The Chipotle company has become perhaps the biggest player in the world of fast casual food thanks in large part to its commitment to quality ingredients.
While the mainstream media predictably went into attack mode over the company’s decision to remove (virtually) all GMO ingredients from its restaurants, Chipotle has remained steadfast in improving its product.
Their food is far from health food store fare right now, but it’s still undeniably a cut above other similar chains, even if it does contain a considerable amount of sodium.
One area where Chipotle is seeking to improve is in the tortilla department. It’s not an easy switch due to the sheer size of the company’s operations, which includes pumping out over 800,000 tortillas per day.
That number could grow to over 1 million in the near future according to this article from the New York Times, and those tortillas are about to get healthier if Chipotle’s plans for a new tortilla come to fruition.
From 11 to 4: Revamping America’s Favorite Tortilla
Okay so there are probably better tortillas in authentic Mexican restaurants and home kitchens, but Chipotle’s tortillas have become quite popular over the years.
At the same time, many people don’t realize that those tortillas contain a few things that would probably cause them to change their mind about purchasing them if they were listed on the back of a grocery store package.
The current 11 ingredients are as follows according to the Times: Flour, water, whole-wheat flour, canola oil, salt, baking soda, wheat bran, fumaric acid, calcium propionate, sorbic acid and sodium metabisulfate.
But the new tortillas have only 4 ingredients if all goes well with the current testing period: whole wheat flour, water, oil and salt.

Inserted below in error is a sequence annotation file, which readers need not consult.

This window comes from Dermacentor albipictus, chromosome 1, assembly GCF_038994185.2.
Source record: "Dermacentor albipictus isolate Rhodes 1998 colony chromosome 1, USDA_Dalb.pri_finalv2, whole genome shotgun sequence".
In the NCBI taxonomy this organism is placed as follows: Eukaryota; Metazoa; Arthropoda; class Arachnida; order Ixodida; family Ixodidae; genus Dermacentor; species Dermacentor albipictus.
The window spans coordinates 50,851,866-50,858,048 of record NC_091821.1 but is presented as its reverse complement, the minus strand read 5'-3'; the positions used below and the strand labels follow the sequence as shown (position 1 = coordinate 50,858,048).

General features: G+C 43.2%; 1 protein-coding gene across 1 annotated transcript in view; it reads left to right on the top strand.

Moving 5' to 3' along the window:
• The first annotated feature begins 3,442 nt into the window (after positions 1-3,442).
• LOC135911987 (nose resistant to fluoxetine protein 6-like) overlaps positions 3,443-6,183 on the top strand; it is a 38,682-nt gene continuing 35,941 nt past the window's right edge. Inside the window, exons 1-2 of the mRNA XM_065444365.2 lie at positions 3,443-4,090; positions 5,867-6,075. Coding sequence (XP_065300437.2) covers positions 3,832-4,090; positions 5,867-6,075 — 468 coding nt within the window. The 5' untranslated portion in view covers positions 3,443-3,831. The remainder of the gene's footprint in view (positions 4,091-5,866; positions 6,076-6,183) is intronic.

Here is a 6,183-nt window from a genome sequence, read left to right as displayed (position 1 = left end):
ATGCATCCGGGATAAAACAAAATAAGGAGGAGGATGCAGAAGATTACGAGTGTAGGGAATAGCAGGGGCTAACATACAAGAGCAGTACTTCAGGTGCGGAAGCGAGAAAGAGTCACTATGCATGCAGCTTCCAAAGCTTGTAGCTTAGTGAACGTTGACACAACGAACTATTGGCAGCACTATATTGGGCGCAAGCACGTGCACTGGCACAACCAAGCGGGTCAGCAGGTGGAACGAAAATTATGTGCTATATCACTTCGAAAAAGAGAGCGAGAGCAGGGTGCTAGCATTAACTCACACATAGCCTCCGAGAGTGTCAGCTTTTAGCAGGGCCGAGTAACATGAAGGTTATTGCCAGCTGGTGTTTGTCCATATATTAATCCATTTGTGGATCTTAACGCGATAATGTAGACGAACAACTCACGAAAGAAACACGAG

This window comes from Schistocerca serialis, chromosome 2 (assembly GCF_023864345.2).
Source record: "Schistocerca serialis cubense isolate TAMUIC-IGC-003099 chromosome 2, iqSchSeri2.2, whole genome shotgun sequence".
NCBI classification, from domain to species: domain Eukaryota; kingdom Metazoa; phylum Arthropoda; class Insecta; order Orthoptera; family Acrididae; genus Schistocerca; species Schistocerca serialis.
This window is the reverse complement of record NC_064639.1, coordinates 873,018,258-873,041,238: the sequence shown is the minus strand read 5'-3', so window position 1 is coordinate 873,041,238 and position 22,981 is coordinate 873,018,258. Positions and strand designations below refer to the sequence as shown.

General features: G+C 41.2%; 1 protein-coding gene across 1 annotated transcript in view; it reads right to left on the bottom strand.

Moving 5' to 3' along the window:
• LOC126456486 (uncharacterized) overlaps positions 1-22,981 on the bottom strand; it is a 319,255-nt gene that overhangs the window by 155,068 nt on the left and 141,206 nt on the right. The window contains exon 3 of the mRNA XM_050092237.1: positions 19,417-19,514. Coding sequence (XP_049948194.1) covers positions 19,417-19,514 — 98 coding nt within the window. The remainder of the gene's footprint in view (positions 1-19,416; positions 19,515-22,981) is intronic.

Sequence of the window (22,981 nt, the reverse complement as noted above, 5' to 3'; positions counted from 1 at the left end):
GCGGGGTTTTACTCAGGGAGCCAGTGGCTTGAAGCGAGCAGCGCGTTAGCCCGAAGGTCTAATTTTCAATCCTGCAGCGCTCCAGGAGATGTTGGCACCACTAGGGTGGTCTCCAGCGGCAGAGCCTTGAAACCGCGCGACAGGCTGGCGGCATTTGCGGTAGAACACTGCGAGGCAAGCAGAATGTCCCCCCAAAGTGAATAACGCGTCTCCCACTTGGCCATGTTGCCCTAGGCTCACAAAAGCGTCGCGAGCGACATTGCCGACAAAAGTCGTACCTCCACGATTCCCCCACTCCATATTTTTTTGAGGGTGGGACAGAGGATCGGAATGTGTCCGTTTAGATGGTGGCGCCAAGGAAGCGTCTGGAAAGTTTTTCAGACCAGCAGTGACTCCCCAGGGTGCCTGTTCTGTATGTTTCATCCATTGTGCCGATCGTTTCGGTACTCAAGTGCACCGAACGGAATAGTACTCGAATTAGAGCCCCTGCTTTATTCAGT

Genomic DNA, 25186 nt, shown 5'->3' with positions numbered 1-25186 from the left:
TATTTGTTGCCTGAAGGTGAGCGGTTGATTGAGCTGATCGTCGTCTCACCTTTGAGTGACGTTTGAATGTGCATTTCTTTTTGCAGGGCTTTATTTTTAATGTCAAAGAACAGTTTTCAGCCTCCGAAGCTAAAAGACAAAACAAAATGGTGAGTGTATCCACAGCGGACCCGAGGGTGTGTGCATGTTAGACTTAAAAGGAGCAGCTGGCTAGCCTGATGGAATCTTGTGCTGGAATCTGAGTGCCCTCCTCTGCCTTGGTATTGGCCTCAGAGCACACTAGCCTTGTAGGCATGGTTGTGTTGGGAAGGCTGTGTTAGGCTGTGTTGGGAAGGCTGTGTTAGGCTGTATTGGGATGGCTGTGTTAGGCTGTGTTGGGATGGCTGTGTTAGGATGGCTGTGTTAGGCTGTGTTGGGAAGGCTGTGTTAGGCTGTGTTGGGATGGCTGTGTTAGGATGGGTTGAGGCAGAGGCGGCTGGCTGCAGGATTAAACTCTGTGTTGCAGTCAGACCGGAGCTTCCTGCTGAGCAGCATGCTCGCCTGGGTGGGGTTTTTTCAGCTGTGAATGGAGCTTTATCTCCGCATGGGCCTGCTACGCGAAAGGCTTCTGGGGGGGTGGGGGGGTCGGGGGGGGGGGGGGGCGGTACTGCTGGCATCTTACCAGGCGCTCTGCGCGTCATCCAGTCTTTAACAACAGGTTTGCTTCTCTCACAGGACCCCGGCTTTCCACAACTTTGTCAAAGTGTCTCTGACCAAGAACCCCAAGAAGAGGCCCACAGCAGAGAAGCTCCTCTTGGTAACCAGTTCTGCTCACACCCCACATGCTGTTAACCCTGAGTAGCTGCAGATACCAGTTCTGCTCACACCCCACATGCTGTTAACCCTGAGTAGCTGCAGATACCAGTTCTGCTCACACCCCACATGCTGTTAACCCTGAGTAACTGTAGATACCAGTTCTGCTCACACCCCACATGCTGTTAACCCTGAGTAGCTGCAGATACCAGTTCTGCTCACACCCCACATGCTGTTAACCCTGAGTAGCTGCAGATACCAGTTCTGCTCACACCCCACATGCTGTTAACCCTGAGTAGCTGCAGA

“We aspire to make artisanal tortillas on an industrial scale,” said Steve Ells, founder of Chipotle.
As Ells and co. are finding out, the challenges of serving food from high quality ingredients on a large scale is not easy. It’s a constant excuse for fast food and other huge companies as to why their ingredients are so chemical-laden: doing it ensures the same taste, appearance and more of food served to millions of customers.
And while Chipotle’s tortillas aren’t the healthiest thing out there, the company should still be commended for taking the bull by the horns in changing the ingredients and removing the preservatives.
Chipotle will also be using a flour and water sourdough-style base with a more traditional hard white wheat for these tortillas, which while not officially organic should be much healthier than traditional whole wheat tortillas when it’s all said and done.
The fermentation process is the way traditional healthy breads are made, but it takes much more time and work than the mass-produced bread made by Subway and most other restaurants.
As those restaurants have noticed by their shrinking bottom lines, it’s becoming clear that everyone wants non-GMO, preservative-free and artisan-style food, and this move will see to it that Chipotle stays ahead of the curve.
And while you’re probably still better off just grabbing a bowl with rice and beans, the removal of preservatives and the old school fermentation process in the new tortillas is a bold move in the right direction not just for both Chipotle but for the food system in general.